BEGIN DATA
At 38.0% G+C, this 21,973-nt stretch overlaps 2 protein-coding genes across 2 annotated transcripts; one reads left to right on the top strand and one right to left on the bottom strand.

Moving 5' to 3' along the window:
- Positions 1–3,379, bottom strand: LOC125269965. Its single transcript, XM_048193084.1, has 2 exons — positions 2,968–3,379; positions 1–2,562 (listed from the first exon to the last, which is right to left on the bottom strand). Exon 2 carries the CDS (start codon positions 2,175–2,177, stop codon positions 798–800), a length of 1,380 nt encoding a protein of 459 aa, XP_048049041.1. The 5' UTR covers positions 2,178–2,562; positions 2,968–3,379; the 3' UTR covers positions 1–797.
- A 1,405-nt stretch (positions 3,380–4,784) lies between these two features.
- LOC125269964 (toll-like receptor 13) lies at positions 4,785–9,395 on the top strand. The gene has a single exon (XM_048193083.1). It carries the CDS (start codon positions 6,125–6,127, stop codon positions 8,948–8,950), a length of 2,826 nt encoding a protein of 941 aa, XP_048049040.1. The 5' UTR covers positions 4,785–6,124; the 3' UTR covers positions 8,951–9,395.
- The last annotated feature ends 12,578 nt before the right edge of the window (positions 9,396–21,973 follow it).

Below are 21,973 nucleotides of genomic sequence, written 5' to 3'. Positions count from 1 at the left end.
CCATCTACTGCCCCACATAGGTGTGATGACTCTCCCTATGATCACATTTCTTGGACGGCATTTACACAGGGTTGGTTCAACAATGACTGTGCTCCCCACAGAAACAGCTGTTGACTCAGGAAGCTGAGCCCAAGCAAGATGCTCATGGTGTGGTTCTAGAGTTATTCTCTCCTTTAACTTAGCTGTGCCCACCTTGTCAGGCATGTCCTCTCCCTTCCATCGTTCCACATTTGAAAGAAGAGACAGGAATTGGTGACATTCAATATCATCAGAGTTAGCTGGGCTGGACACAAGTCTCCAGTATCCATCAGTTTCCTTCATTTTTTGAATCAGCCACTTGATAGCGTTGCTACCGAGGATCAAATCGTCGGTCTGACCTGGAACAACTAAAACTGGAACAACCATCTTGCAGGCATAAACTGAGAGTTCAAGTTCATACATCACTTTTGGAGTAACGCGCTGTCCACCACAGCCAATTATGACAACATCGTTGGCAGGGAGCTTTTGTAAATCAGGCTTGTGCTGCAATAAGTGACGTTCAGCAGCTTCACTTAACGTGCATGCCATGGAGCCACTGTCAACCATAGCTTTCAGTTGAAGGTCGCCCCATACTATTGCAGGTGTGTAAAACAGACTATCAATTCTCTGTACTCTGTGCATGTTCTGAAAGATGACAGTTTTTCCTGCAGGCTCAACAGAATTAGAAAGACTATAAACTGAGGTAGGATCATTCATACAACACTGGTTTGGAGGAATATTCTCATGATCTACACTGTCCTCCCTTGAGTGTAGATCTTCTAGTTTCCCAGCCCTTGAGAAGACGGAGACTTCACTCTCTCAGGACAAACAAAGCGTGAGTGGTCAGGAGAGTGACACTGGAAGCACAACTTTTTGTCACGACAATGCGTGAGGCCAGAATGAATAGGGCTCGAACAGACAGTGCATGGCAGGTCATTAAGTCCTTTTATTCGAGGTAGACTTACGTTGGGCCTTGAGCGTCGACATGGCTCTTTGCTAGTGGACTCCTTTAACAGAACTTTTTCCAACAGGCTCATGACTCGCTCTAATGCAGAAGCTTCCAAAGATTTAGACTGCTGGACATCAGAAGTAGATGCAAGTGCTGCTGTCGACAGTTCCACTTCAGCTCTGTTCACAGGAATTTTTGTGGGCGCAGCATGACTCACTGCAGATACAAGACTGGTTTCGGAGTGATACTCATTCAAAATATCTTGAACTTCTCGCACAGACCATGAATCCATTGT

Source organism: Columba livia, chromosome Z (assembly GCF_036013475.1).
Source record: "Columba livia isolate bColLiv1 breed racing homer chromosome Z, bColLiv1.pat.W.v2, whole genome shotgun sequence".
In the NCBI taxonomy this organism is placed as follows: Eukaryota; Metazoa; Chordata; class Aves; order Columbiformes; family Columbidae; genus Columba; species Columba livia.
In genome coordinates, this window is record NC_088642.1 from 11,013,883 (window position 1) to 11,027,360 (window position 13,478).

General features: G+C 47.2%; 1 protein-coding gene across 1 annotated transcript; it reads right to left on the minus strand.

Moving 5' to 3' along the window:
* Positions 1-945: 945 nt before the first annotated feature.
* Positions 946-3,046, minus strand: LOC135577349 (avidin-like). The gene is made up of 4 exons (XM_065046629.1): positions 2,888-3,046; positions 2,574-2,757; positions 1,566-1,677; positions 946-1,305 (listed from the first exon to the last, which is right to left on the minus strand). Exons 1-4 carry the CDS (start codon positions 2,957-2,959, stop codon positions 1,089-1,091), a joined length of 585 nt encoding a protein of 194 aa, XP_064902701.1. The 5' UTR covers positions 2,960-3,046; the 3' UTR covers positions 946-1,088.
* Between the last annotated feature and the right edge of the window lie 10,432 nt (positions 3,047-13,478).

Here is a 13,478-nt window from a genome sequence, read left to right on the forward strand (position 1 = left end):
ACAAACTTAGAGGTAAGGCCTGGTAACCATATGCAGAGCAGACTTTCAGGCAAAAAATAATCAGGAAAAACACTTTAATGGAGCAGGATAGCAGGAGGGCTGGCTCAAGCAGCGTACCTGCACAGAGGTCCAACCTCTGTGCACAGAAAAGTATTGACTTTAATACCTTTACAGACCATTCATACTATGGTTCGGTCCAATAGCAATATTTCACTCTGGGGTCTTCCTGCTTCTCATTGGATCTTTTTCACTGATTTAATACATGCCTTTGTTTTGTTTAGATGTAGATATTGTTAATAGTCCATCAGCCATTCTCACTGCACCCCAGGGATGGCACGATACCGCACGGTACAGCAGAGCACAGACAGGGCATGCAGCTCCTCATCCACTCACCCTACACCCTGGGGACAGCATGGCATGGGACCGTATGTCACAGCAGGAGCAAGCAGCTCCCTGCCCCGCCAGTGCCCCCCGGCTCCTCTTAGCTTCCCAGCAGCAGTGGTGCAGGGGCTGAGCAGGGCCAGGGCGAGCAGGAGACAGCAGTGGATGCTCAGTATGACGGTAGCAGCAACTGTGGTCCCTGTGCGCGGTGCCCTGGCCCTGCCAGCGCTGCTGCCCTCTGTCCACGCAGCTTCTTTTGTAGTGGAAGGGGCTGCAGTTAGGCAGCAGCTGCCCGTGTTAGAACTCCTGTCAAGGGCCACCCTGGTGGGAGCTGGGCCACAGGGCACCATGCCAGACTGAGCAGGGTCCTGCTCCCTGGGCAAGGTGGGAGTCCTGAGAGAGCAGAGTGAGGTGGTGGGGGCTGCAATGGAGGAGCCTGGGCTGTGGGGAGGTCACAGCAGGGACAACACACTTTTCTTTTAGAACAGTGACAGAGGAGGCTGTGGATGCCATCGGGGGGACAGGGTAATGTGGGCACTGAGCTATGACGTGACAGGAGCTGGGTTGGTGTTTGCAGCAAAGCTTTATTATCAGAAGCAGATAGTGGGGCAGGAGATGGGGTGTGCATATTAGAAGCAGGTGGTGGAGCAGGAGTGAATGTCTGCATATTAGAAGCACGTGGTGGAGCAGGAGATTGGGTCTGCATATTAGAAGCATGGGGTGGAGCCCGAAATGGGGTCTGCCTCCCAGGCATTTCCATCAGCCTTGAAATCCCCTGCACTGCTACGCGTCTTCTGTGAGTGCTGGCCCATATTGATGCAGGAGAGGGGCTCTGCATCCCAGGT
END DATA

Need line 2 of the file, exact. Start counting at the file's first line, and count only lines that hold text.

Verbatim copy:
Moving 5' to 3' along the window: